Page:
Drugs Q & A

Opiates Vs Opioids: Differences, Similarities, Examples

What are opiates?

Opiates include controlled prescription substances that are derived from Opium, which is a chemical that occurs naturally in poppy seeds and plants. These drugs are used clinically for treating mild to severe pain in patients. Due to their intensely calming effects, Opioids have tremendously high rates of abuse which, in many cases, can lead to addiction.

Opium comes from the milky sap of a flower called the opium poppy. The earliest reference to opium use and the cultivation of opium poppies comes from Mesopotamia around 3,400 B.C.

The ancient Sumerians—who inhabited the southernmost region of Mesopotamia in modern-day Iraq and Kuwait—referred to the bright red poppy flowers as hul gil, “the joy plant.”

Opium cultivation spread to the ancient Greeks, Persians, and Egyptians. Opium use in ancient Egypt flourished under the reign of King Tutankhamen, around 1333-1324 B.C., and the Greek author Homer referred to opium’s healing powers in the Odyssey.

These ancient societies used opium to help people sleep, relieve pain, and even calm crying children. There is also some evidence that opium-based medicines were used as anesthesia during surgery. They may also have used the drug recreationally, though they probably weren’t aware of its addictive effects.

Opium was likely introduced to China and East Asia in the sixth or seventh century A.D. through trade along the Silk Road, which connected the Mediterranean cultures of Europe to central Asia, India, and China. The region stretching from Afghanistan and Pakistan eastward into India, Myanmar (Burma) and Thailand still produce much of the world’s opium poppies.

Opiates attach to things called receptors on nerve cells in your brain, spinal cord, and other places to block pain messages that your body is sending to your brain. They also trigger your brain to release dopamine, a chemical that makes you feel good.

According to the World Health Organization, the term “opioids” includes compounds that are extracted from the poppy seed as well as semi-synthetic and synthetic compounds with similar properties that can interact with opioid receptors in the brain.

What’s the difference between opiates and opioids?

Some people carefully distinguish between these two groups of narcotic drugs when they speak about them. Other people use the two terms interchangeably or prefer one over the other. Our language is evolving; lately many people, especially journalists and politicians, are tending to refer to all of these drugs as “opioids.”

Both opiates and opioids are used medically. They may be prescribed for pain relief, anesthesia, cough suppression, diarrhea suppression, and for treatment of opiate/opioid use disorder.

Both opiates and opioids may also be used illicitly by people with substance use disorder.

The main difference is in how opiates and opioids are made.

Opiates: Opiates are chemical compounds that are extracted or refined from natural plant matter (poppy sap and fibers). Examples of opiates:

•        Opium

•        Morphine

•        Codeine

•        Heroin

Opioids: Opioids are chemical compounds that generally are not derived from natural plant matter. Most opioids are “made in the lab” or “synthesized.”

Though a few opioid molecules — hydrocodone (e.g., Vicodin), hydromorphone (e.g., Dilaudid), oxycodone (e.g., Oxycontin, Percocet) — may be partially synthesized from chemical components of opium, other popularly-used opioid molecules are designed and manufactured in laboratories. (The phrase “synthetic opioid” is considered redundant; nearly all opioids are synthesized.)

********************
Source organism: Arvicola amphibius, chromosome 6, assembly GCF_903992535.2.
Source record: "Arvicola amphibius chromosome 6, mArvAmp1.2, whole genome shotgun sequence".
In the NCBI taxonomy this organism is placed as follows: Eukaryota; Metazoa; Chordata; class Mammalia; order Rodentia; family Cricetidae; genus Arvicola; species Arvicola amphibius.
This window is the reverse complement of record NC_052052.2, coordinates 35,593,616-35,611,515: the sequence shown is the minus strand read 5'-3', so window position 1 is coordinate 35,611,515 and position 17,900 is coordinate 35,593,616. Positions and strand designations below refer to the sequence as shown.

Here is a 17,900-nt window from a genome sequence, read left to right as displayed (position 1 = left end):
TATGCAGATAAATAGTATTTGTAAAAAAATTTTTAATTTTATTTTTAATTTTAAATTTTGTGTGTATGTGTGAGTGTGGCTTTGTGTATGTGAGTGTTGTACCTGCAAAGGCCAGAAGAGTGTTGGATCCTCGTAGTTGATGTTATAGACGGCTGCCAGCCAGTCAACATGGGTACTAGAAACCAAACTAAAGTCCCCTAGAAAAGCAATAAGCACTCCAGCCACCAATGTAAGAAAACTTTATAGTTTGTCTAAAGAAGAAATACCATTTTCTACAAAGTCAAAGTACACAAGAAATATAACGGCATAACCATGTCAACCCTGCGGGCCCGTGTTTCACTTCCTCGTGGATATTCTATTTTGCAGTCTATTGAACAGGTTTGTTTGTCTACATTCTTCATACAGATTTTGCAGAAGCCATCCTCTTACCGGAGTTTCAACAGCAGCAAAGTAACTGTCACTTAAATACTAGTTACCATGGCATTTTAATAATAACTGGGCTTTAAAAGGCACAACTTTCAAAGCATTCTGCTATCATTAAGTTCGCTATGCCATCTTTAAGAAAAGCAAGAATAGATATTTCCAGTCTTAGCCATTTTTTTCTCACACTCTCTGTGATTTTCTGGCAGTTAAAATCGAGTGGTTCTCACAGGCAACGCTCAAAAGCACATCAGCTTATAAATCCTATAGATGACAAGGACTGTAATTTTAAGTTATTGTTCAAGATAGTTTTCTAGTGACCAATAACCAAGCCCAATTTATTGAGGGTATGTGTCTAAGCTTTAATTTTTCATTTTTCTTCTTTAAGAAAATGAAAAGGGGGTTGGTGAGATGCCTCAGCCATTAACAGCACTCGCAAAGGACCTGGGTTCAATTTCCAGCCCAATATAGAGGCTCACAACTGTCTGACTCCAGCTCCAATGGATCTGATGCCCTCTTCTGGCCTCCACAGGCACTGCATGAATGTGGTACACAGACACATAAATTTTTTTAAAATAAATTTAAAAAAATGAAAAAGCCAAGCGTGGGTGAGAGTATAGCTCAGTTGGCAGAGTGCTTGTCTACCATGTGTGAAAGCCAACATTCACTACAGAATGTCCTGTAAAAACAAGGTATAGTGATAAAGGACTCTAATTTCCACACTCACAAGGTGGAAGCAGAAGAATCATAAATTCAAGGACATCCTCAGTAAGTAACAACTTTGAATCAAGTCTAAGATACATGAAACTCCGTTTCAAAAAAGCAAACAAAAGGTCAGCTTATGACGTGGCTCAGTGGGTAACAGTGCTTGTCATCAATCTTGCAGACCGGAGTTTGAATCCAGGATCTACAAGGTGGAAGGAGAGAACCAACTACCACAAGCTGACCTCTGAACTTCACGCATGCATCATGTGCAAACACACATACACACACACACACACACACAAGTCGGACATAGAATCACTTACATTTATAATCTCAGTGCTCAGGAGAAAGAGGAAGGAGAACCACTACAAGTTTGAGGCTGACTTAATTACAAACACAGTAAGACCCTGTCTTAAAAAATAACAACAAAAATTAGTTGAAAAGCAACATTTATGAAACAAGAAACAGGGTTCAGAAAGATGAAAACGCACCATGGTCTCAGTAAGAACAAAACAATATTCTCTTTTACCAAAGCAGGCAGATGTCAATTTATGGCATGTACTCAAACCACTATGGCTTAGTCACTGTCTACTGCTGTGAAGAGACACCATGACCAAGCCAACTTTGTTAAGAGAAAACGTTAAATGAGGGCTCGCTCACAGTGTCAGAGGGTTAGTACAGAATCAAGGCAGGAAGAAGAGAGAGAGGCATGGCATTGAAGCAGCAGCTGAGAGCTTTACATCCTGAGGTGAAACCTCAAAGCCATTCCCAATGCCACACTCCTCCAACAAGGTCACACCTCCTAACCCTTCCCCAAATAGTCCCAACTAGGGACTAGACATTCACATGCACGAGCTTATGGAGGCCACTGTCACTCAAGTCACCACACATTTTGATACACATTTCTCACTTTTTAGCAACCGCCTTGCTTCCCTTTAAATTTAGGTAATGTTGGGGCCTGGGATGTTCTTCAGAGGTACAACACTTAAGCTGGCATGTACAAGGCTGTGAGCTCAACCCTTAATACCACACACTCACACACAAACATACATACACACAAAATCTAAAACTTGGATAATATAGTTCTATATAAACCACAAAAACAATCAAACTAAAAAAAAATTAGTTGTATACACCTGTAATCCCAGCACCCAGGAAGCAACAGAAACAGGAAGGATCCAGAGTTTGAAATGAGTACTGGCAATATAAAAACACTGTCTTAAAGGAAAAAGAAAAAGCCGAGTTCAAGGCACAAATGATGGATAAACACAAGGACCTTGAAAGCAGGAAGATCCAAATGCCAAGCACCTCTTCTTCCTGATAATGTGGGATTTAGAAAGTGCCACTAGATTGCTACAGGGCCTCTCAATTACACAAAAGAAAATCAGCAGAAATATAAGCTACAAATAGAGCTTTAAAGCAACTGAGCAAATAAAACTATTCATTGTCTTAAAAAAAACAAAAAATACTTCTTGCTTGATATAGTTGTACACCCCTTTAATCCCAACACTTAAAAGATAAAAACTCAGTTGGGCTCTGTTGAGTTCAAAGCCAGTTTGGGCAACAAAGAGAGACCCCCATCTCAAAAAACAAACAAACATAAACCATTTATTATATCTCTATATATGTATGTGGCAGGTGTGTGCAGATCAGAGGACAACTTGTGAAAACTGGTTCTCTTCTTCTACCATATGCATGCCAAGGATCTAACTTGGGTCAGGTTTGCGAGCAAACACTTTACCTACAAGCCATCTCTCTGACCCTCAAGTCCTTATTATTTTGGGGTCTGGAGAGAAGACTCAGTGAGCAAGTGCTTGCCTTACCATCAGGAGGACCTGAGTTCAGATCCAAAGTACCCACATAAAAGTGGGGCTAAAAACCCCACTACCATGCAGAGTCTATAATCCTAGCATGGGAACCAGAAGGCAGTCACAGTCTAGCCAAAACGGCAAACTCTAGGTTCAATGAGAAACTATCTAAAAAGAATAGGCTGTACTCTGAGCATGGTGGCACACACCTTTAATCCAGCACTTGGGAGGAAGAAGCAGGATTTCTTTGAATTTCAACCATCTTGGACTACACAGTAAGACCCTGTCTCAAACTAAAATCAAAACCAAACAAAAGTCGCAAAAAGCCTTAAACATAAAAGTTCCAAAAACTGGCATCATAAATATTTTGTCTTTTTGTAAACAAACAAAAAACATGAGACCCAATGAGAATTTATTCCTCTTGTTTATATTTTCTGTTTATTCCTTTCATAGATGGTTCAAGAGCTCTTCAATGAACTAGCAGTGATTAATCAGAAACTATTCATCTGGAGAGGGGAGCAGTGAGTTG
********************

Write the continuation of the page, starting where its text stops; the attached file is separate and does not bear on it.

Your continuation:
The pharmaceutical industry has created more than 500 different opioid molecules. Some are widely used medically, some are not. Examples of well-known opioids used medically in the U.S.:

•        Dextromethorphan (available in the U.S. without prescription as, e.g., NyQuil, Robitussin, TheraFlu, Vicks)

•        Dextropropoxyphene (e.g., Darvocet-N, Darvon)

•        Loperamide (e.g., Imodium)

•        Hydrocodone (e.g., Vicodin)

•        Oxycodone (e.g., Oxycontin, Percocet)

•        Oxymorphone (e.g., Opana)

•        Meperidine (e.g., Demerol)

•        Methadone (e.g., Dolophine)

•        Fentanyl/fentanil (e.g., Ultiva, Sublimaze, Duragesic patch)

•        Carfentanyl/carfentanil (e.g., Wildnil, for veterinary use)

Similarities between opiates and opioids

Both groups of drugs are “narcotics.” (The word “narcotic” simply means sleep-inducing or numbness-inducing (from the Medieval Latin narcoticus, from the Greek narkoun “to benumb.”) 

It’s most precise to refer to both groups of narcotic drugs as “opiates and opioids,” the naturally derived and the synthetic. But currently, when people wish to refer to all of these drugs, they often use the term “opioid.”

If a person is dependent on (“addicted to”) one particular opiate or opioid drug, whether it’s medically prescribed or illicitly obtained, they may find that switching to a different opiate or opioid can help maintain their dependency or addiction. That is, substituting one opiate or opioid for another may help prevent withdrawal symptoms. Most of us have heard stories of people with real, actual, pain who became dependent on prescription pain-relieving narcotic drugs, then switched to illicit opioids or the opiate heroin when the medically supplied narcotics ran out.


Dr. Oche Otorkpa PG Cert, MPH, PhD

Dr. Oche is a seasoned Public Health specialist who holds a post graduate certificate in Pharmacology and Therapeutics, an MPH, and a PhD both from Texila American University. He is a member of the International Society of Substance Use Professionals and a Fellow of the Royal Society for Public Health in the UK. He authored two books: "The Unseen Terrorist," published by AuthorHouse UK, and "The Night Before I Killed Addiction."
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